If rejection slips were honest

I’m getting tired of polite rejections that tell me nothing. I’m almost ready for truthful rejection slips.

Dear author, this is the 54th poem I’ve read tonight. I’m tired. Reject.

If I hadn’t just been snubbed by my crush at the bar after workshop last night, I would have recommended that the journal accept your story about young love.

Your book is slow in the middle.

You need better characters.

Learn how to use line breaks.

We only publish surrealist poetry, so we’ll be passing on your short story.

I hate myself.

I hate you for no reason, probably because I hate myself.

Your ending is weak.

I have a cold.

I’m quitting my MFA program tomorrow.

What rejection slips do you want to see?

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13 responses to “If rejection slips were honest

  1. Based on a backdoor query and name-drop, a well known and very busy, (my dream), agent line-edited the first three paragraphs of the first three chapters he requested. This very generous gesture enlightened me to two things: the writing sucked and the writing sucked. That this stranger would take the time to read and edit material from a writer he did not know was amazing. He gained nothing, I gained everything.

    He was wonderful. I thought guys like that didn’t exist.

    Averil, tell J I said hello. He won’t remember me but I will remember him as long as I am able to touch fingertips to keyboard.

  2. How about,

    “I love this story so much that I put my job on the line to pitch it to my boss, but his chronic cranial rectosis flared up, so he told me to leave the reading comprehension to the big boys and go get him some coffee.

    “So I’m afraid [agency redacted] will be passing on your manuscript.. However, in a few weeks, I’ll be settled into my new job as a full agent at [much better agency redacted]. If some other lucky agent doesn’t nab you first, please send it to me again, and, we’ll get down to business.”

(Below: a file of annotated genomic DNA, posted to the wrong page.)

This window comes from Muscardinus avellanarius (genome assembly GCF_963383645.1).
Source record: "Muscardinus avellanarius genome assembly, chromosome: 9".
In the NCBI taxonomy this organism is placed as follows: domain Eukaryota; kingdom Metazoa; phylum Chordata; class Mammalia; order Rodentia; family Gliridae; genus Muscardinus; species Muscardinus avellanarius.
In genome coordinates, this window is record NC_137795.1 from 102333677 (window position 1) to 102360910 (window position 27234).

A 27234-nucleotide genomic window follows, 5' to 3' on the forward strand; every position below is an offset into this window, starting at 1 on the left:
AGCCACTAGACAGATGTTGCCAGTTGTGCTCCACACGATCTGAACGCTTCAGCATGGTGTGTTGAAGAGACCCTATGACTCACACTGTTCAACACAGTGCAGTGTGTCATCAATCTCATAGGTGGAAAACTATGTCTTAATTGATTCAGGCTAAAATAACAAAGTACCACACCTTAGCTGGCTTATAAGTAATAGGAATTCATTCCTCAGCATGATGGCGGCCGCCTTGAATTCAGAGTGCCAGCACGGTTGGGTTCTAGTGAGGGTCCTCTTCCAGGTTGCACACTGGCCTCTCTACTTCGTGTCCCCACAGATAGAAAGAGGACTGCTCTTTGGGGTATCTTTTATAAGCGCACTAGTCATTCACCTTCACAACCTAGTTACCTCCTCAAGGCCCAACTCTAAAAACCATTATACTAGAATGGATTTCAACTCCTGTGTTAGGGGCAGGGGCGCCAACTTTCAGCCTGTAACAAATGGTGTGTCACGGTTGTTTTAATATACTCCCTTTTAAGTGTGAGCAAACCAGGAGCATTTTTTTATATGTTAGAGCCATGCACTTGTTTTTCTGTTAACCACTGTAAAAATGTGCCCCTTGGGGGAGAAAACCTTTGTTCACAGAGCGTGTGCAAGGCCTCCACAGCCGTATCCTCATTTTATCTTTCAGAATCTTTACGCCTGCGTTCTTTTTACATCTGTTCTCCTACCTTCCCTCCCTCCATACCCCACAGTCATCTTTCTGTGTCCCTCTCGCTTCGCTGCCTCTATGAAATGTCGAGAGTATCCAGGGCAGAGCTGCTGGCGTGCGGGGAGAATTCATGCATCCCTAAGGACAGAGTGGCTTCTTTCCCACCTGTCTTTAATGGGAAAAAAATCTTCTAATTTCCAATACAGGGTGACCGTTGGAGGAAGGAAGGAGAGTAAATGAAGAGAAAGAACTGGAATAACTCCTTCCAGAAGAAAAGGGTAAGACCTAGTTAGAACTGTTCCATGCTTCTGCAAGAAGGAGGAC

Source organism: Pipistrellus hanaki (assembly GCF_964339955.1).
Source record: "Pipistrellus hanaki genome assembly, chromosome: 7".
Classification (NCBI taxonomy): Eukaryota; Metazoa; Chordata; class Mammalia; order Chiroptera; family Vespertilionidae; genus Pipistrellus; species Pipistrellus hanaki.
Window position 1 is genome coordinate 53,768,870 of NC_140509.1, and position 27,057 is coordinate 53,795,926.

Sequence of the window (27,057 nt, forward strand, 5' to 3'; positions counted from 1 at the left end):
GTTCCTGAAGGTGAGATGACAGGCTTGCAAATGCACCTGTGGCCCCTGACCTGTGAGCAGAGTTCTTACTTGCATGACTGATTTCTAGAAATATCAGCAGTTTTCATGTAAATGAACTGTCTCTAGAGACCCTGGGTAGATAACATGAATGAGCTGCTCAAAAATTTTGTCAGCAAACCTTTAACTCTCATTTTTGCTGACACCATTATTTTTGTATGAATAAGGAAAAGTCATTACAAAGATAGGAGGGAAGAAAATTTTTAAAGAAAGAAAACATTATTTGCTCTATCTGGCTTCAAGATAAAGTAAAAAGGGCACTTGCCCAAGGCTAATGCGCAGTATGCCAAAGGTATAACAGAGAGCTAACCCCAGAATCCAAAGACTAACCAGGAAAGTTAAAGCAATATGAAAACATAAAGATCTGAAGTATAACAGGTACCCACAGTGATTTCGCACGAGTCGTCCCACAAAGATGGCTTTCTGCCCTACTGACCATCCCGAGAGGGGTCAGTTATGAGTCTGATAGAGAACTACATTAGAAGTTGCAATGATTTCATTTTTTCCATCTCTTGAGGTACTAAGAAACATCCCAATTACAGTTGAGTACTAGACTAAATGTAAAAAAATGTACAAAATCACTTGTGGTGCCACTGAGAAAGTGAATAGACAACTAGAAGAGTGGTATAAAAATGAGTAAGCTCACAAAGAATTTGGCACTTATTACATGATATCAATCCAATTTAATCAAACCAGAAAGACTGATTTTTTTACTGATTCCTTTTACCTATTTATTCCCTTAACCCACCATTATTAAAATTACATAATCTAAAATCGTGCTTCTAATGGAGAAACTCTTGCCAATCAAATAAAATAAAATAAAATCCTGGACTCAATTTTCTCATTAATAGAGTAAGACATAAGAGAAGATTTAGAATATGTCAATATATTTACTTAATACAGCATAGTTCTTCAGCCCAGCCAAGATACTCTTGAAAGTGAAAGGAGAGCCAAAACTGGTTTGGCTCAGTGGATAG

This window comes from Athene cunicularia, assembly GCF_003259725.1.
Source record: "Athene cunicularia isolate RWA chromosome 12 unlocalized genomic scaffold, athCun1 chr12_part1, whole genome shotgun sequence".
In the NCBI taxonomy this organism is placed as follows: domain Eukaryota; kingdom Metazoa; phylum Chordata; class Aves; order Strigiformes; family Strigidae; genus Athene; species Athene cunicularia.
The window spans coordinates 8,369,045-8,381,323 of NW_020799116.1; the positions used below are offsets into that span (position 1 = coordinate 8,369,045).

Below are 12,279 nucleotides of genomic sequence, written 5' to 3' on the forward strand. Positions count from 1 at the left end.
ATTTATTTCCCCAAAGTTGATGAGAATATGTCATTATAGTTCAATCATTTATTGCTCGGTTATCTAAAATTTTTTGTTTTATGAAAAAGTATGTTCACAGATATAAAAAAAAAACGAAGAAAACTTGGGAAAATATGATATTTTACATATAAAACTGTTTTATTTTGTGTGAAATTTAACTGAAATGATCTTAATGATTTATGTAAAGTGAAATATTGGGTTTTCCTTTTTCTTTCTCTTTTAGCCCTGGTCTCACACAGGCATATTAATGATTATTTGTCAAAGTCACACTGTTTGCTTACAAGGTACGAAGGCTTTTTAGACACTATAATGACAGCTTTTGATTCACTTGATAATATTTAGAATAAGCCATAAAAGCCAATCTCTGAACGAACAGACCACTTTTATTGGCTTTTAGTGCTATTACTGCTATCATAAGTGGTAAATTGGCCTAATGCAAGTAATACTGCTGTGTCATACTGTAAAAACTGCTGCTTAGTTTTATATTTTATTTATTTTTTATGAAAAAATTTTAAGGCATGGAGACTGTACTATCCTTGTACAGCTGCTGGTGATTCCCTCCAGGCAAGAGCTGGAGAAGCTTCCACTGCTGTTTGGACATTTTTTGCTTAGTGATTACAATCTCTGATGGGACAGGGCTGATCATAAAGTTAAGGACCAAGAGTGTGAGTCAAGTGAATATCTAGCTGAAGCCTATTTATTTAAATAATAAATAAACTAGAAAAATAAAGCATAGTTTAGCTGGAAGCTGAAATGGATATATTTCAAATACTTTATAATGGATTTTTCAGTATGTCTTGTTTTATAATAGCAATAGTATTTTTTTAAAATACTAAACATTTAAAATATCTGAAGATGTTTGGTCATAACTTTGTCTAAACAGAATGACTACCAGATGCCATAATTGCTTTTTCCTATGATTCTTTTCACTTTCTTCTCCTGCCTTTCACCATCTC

3. I couldn’t get past the first few sentences, but I feel bad about that so I’m asking you to “send more work.”

    You are not Cormac McCarthy.

    You are not Alice Munro.

    I’ll publish yours if you’ll publish mine.

    The editor is in charge of my MFA program and he’s making us read 50 stories a week from this slush pile. I am pretending to be excited about that so I’ll get an A.

  4. “Sorry, but we already filled up this issue months ago with writers and friends we solicited, which means you and everyone else in the slush never had a chance to begin with. In our defense, we do this because 99% of the 50,000 submissions we get every week are horrible, and who has the time and energy to sort through them? Not us. But at least you can’t take take the rejection personally. Also, we will use great restraint in not concluding this rejection with a plea that you buy said issue full of our solicited friends. Unless you really want to, and then it’s only $12. Oops, couldn’t resist.”

  5. * Your story has meaning, which is outdated. Get hip to the post- post-modern world of self-promoting hedonism masquerading as New Yorker-style rebellion and heady libertarianism.
    * We only publish this journal so we can publish our own work, and the work of people we personally know because we can add it to our CVs and we don’t have to take the time to send it to other journals that will probably reject us. Maybe you should start your own journal or a blog, if you want to self publish.
    * We only take essays that mimic David Sedaris’s.

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